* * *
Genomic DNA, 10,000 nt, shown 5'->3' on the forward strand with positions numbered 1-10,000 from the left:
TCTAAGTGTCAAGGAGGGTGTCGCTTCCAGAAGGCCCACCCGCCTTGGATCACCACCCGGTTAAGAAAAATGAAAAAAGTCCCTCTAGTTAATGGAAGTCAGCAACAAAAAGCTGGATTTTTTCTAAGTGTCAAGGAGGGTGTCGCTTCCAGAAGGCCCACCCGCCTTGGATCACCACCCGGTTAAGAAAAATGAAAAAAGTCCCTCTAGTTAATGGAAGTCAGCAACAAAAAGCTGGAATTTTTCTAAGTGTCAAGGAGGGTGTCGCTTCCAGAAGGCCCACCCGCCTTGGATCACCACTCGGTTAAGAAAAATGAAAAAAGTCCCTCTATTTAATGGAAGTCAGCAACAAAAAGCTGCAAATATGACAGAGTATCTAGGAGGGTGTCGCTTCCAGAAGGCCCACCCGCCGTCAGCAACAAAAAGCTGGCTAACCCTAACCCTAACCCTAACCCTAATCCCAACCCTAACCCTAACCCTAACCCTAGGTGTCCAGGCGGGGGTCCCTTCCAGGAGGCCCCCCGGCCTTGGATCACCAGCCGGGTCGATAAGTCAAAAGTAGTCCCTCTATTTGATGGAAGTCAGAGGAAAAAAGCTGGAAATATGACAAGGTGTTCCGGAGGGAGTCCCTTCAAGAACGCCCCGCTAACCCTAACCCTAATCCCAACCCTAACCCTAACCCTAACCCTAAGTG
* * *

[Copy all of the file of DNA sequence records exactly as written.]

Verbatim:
Genomic DNA, 10,000 nt, shown 5'->3' on the forward strand with positions numbered 1-10,000 from the left:
TCTAAGTGTCAAGGAGGGTGTCGCTTCCAGAAGGCCCACCCGCCTTGGATCACCACCCGGTTAAGAAAAATGAAAAAAGTCCCTCTAGTTAATGGAAGTCAGCAACAAAAAGCTGGATTTTTTCTAAGTGTCAAGGAGGGTGTCGCTTCCAGAAGGCCCACCCGCCTTGGATCACCACCCGGTTAAGAAAAATGAAAAAAGTCCCTCTAGTTAATGGAAGTCAGCAACAAAAAGCTGGAATTTTTCTAAGTGTCAAGGAGGGTGTCGCTTCCAGAAGGCCCACCCGCCTTGGATCACCACTCGGTTAAGAAAAATGAAAAAAGTCCCTCTATTTAATGGAAGTCAGCAACAAAAAGCTGCAAATATGACAGAGTATCTAGGAGGGTGTCGCTTCCAGAAGGCCCACCCGCCGTCAGCAACAAAAAGCTGGCTAACCCTAACCCTAACCCTAACCCTAATCCCAACCCTAACCCTAACCCTAACCCTAGGTGTCCAGGCGGGGGTCCCTTCCAGGAGGCCCCCCGGCCTTGGATCACCAGCCGGGTCGATAAGTCAAAAGTAGTCCCTCTATTTGATGGAAGTCAGAGGAAAAAAGCTGGAAATATGACAAGGTGTTCCGGAGGGAGTCCCTTCAAGAACGCCCCGCTAACCCTAACCCTAATCCCAACCCTAACCCTAACCCTAACCCTAAGTG